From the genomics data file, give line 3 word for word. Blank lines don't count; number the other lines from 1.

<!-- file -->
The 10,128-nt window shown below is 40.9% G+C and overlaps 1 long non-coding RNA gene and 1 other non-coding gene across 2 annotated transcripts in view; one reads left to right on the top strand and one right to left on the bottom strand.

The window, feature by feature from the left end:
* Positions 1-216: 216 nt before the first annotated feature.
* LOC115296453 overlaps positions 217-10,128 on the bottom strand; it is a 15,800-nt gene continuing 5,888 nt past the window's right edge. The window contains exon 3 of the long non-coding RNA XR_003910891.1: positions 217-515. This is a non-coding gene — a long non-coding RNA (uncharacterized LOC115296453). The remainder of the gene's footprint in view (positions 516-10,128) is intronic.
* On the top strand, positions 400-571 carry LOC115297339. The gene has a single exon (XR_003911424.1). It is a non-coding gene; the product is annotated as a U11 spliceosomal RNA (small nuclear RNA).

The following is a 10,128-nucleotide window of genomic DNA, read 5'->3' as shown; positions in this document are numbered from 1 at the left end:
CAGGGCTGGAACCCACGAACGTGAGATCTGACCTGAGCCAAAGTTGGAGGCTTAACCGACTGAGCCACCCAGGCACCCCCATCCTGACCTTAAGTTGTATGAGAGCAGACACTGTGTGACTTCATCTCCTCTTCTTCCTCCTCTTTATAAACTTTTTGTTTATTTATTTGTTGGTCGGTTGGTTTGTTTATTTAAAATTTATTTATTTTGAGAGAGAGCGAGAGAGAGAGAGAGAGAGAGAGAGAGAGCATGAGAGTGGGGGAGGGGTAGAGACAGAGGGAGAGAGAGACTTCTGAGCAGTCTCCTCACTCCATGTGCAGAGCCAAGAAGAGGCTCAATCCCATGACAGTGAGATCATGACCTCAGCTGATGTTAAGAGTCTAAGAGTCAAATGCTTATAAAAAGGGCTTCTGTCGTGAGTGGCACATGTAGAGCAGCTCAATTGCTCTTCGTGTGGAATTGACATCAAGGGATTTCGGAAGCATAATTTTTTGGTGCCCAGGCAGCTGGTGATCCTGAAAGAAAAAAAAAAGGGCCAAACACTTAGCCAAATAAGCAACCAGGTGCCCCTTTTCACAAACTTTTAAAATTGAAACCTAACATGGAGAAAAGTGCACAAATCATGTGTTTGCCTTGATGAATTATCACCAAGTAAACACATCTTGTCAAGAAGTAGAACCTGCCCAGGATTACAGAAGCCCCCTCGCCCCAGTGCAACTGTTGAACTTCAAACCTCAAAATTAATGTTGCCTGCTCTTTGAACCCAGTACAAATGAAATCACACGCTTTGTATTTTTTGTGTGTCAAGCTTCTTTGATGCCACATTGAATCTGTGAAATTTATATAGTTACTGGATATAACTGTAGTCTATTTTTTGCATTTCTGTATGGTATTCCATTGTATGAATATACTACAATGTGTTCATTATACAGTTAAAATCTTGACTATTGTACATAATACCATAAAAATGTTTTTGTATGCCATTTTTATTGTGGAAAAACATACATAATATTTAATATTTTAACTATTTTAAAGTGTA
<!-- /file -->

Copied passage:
* Positions 1-216: 216 nt before the first annotated feature.